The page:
We often think that as long as we’re doing something, we’re good. This is not at all what Scripture teaches. Later, in the book of Acts, we find Peter preaching the gospel to a centurion named Cornelius. He ends up baptizing not only Cornelius, but the whole household of Cornelius. But he’s there because he’s received a vision from God—a vision that he doesn’t understand until men show up to ask him to come to Cornelius. Cornelius, who has also received a vision from “an angel of God” telling him to send for Peter, telling him exactly where he’ll find Peter.

Peter goes because he knows that this is what God wants him to do at that particular time. The time is right and he’s where God wants him to be—and so the body grows.

In our reading from chapter 13 of the book of Acts, the church in Antioch had four “prophets and teachers, Barnabas, Simeon who was called Niger, Lucius of Cyrene, Manaen a lifelong friend of Herod the tetrarch, and Saul” (Acts 13:1). “While they were worshiping the Lord and fasting, the Holy Spirit said, ‘Set apart for me Barnaba and Saul for the work to which I have called them.’ Then after fasting and praying they laid their hands on them and sent them off” (Acts 13:2-3).

They don’t sit around saying, “Let’s see … where would we like to go? And who should we send?”

If we had to decide, we might send Manaen, who was a lifelong friend of King Herod, thinking that he would have more influence. But after “worshiping the Lord and fasting,” the church hears the Holy Spirit tell them that it’s Barnabas and Saul who are to go. They go where God sends them—to the island of Cyprus, where there’s a magician named Bar-Jesus, who wants to turn the proconsul away from the faith. Paul, however, recognized the demon in the man and cast it out.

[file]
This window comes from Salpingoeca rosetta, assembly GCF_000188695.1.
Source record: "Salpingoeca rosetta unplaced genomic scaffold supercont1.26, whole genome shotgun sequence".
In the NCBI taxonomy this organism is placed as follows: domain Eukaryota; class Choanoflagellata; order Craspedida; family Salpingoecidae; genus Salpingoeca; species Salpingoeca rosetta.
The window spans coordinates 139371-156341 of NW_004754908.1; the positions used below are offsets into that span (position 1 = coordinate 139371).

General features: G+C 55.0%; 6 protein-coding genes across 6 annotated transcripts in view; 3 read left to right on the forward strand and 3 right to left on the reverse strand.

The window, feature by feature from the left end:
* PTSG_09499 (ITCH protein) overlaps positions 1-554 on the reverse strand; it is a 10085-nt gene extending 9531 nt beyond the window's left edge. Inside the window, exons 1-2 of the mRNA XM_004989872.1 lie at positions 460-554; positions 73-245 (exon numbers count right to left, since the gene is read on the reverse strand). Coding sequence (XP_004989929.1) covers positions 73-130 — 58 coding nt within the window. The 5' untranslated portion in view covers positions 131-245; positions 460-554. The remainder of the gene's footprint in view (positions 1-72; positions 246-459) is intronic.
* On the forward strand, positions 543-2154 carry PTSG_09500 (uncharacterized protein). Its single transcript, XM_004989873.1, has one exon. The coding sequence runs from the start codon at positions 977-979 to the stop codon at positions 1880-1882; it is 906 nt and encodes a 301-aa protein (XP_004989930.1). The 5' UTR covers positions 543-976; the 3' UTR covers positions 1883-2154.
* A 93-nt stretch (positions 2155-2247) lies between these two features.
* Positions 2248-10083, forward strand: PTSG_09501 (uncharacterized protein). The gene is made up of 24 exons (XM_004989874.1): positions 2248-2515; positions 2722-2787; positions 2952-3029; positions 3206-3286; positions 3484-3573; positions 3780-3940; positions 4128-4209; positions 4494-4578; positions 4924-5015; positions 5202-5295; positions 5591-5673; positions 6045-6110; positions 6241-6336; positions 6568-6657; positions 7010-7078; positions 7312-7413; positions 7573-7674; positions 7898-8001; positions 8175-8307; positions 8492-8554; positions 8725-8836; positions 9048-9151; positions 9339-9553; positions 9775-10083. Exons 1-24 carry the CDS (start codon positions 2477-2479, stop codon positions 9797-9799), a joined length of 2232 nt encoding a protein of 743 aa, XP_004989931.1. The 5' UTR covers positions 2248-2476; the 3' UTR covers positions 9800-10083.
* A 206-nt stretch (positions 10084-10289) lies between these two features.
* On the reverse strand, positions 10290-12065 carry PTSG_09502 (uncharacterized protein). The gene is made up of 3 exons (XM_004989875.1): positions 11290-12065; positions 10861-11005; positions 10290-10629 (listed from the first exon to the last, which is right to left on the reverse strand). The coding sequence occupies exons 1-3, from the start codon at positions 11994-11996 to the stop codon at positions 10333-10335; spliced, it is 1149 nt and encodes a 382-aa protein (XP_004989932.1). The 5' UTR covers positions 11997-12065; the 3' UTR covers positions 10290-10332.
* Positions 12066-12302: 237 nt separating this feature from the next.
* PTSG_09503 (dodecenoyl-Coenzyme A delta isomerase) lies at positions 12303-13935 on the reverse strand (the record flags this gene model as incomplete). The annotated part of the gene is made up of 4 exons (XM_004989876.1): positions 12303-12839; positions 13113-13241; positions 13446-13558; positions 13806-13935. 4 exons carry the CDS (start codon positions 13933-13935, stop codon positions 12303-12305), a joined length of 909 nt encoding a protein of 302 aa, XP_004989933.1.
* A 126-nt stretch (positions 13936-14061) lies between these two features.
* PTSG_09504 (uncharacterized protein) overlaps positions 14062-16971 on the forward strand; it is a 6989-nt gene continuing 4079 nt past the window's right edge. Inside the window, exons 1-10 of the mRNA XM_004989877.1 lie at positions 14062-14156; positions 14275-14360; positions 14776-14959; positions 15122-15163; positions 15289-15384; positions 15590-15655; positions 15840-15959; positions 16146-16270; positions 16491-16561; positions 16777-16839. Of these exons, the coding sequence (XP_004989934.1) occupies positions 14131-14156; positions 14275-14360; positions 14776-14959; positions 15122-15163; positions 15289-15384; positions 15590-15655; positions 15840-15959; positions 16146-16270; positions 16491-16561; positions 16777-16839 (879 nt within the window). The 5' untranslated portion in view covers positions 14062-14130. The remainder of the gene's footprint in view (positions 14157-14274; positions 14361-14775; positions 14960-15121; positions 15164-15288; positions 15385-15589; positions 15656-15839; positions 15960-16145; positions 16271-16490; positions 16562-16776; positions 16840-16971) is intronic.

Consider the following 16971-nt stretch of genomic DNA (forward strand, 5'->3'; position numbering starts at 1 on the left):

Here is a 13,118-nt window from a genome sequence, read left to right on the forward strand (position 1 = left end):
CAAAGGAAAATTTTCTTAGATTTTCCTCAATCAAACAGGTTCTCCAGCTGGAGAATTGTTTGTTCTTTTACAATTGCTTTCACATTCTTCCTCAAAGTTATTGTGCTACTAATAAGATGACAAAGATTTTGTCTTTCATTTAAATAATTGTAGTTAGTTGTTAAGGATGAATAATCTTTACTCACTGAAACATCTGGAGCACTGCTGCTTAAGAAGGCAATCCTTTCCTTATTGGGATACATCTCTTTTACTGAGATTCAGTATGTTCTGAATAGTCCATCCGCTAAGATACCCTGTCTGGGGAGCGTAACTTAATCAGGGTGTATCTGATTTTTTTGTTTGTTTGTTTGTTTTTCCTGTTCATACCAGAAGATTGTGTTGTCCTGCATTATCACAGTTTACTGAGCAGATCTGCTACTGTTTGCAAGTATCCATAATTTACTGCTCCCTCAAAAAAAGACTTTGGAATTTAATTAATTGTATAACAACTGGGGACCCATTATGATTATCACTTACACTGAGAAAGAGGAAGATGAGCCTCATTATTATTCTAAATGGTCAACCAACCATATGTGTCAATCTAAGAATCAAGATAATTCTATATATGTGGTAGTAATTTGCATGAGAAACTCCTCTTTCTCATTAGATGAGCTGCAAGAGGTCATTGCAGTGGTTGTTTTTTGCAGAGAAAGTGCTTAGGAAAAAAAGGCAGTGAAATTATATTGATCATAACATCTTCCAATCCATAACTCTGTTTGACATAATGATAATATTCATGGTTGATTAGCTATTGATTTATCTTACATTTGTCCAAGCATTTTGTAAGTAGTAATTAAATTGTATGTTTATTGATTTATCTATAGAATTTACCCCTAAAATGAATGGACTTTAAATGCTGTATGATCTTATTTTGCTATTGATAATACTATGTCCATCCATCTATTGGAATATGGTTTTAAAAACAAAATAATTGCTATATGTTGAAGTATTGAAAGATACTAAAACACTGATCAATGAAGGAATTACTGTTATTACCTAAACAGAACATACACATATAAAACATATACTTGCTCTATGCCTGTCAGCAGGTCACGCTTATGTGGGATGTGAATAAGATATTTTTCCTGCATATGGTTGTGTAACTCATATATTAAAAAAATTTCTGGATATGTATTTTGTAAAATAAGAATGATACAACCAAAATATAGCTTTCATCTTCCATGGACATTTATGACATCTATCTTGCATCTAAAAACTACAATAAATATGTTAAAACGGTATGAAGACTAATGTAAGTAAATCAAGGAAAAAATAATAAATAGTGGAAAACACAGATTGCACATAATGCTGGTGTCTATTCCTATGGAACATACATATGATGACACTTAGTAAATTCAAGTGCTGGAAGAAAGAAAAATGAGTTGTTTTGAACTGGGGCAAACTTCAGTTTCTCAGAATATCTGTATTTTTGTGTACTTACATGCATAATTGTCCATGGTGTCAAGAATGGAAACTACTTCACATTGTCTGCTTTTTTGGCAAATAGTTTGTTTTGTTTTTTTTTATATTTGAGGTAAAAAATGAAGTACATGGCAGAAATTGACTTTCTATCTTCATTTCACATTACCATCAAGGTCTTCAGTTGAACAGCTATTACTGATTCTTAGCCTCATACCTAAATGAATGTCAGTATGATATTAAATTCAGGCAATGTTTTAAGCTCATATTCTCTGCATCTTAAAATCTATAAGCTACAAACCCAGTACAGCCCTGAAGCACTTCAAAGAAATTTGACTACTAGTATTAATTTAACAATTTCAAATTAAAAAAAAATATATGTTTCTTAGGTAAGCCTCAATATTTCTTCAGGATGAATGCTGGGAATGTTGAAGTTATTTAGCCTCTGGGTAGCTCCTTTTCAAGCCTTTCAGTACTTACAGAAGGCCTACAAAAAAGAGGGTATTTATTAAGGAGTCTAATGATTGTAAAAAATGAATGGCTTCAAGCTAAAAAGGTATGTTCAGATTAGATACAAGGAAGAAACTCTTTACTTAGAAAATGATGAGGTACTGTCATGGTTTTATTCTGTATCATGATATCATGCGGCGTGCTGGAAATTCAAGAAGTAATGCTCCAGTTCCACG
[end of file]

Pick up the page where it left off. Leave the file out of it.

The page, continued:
He did what Jesus told the Twelve to do: “Heal every disease and affliction. Cast out demons.”

And when they get to the island of Cyprus, “they proclaimed the word of God in the synagogues of the Jews.” But then they encounter a Jewish false prophet, a magician named Bar-Jesus. Paul proclaimed that the hand of the Lord would blind the man—and it did.

And not only did Jews believe, but also the proconsul (governor)—the head of the local government believed.

“Jesus went throughout all the cities and villages, teaching in their synagogues and proclaiming the gospel of the kingdom and healing every disease and every affliction” (Matthew 9:35). He demonstrated what He wanted His followers to do—and that’s what Paul did. He preached the gospel of the kingdom and he healed Bar-Jesus, casting out the demon that was afflicting him.

Later, in Acts 16, we find that Paul was “forbidden by the Holy Spirit to speak the word in Asia. And when they had come up to Mysia, they attempted to go into Bithynia, but the Spirit of Jesus did not allow them.” But then Paul received a vision, in which he heard a Macedonian man say, “Come over to Macedonia and help us” (Acts 16:6-9).

Paul went and met Lydia, who became a believer and then he and Silas converted the Philippian jailer and his entire family.